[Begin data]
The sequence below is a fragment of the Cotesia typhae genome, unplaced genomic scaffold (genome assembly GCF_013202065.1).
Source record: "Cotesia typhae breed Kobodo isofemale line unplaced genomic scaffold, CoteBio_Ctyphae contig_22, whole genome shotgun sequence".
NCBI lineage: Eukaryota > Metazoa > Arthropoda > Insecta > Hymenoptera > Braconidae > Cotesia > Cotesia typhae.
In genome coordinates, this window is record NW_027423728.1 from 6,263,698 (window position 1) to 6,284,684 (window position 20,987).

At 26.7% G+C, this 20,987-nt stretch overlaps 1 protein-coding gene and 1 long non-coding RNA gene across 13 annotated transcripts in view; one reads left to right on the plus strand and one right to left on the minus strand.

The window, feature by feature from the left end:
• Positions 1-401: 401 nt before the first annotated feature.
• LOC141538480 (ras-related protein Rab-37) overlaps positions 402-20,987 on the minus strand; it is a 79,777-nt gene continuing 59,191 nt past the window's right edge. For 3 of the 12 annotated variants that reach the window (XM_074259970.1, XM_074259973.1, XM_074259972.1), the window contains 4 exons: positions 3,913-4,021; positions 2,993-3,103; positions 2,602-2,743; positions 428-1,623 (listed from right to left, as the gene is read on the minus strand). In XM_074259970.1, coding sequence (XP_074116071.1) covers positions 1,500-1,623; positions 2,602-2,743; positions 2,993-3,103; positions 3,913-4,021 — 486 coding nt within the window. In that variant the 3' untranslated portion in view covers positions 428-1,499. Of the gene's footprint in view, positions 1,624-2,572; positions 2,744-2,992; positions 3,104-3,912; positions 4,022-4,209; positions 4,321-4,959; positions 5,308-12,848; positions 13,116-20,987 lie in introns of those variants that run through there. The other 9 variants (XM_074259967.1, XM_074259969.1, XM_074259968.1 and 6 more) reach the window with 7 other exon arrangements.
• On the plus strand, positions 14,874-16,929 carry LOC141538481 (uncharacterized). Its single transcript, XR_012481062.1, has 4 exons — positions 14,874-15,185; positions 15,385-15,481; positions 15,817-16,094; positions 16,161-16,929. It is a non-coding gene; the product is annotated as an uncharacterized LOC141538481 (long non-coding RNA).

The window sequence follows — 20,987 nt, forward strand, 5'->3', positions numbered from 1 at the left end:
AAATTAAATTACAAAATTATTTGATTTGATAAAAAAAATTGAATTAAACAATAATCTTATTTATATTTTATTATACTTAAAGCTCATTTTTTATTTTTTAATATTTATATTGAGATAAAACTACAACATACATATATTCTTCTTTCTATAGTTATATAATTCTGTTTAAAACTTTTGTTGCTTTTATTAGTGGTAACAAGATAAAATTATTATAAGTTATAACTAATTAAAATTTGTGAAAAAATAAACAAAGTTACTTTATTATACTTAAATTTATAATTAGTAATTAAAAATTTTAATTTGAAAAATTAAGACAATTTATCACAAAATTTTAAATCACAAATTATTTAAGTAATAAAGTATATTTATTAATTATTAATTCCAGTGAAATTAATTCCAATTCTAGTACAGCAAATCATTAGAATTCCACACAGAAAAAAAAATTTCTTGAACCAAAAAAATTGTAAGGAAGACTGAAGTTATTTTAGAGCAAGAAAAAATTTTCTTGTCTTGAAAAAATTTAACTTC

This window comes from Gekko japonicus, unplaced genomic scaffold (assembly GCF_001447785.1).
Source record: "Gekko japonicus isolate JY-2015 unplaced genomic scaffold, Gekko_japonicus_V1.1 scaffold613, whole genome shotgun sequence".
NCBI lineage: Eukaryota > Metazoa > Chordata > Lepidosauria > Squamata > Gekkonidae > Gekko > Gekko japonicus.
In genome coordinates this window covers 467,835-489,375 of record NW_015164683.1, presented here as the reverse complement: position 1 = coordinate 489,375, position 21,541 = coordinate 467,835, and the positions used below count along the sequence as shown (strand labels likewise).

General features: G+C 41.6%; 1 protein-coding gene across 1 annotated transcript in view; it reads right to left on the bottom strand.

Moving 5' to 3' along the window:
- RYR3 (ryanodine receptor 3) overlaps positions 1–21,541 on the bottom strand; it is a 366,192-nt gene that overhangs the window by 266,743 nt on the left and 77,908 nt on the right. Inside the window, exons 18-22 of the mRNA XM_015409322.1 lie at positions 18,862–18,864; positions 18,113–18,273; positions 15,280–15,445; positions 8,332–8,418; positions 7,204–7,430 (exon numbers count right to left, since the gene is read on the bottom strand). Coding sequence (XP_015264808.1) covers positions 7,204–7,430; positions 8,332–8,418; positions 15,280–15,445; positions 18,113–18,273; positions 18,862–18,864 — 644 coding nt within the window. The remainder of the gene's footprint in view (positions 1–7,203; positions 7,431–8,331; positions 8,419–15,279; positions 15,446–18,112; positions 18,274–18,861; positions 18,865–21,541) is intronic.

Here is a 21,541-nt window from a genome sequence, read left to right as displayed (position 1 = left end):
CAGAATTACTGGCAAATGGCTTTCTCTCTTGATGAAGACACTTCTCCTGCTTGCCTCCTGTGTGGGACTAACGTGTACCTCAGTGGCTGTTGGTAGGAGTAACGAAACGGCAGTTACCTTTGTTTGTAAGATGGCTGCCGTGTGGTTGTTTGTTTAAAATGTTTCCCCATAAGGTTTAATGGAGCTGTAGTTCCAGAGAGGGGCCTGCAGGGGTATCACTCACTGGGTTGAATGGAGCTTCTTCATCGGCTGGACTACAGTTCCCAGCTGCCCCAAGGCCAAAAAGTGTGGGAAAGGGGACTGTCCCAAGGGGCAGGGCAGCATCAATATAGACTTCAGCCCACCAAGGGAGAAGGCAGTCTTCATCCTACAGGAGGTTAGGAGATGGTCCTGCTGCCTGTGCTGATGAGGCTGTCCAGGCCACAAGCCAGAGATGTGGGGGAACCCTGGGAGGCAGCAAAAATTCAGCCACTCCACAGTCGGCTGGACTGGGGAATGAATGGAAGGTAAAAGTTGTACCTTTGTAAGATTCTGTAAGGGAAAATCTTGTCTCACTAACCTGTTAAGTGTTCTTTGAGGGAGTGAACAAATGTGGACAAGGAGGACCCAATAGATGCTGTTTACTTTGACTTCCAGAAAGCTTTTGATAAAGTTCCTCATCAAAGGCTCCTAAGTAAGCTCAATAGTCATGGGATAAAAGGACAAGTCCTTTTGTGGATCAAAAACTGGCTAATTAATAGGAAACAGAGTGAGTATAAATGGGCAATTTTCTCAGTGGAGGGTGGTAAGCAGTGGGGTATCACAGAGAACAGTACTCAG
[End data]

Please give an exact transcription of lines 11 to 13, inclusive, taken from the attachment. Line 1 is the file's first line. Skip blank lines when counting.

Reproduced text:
AAATTAAATTACAAAATTATTTGATTTGATAAAAAAAATTGAATTAAACAATAATCTTATTTATATTTTATTATACTTAAAGCTCATTTTTTATTTTTTAATATTTATATTGAGATAAAACTACAACATACATATATTCTTCTTTCTATAGTTATATAATTCTGTTTAAAACTTTTGTTGCTTTTATTAGTGGTAACAAGATAAAATTATTATAAGTTATAACTAATTAAAATTTGTGAAAAAATAAACAAAGTTACTTTATTATACTTAAATTTATAATTAGTAATTAAAAATTTTAATTTGAAAAATTAAGACAATTTATCACAAAATTTTAAATCACAAATTATTTAAGTAATAAAGTATATTTATTAATTATTAATTCCAGTGAAATTAATTCCAATTCTAGTACAGCAAATCATTAGAATTCCACACAGAAAAAAAAATTTCTTGAACCAAAAAAATTGTAAGGAAGACTGAAGTTATTTTAGAGCAAGAAAAAATTTTCTTGTCTTGAAAAAATTTAACTTC

This window comes from Gekko japonicus, unplaced genomic scaffold (assembly GCF_001447785.1).
Source record: "Gekko japonicus isolate JY-2015 unplaced genomic scaffold, Gekko_japonicus_V1.1 scaffold613, whole genome shotgun sequence".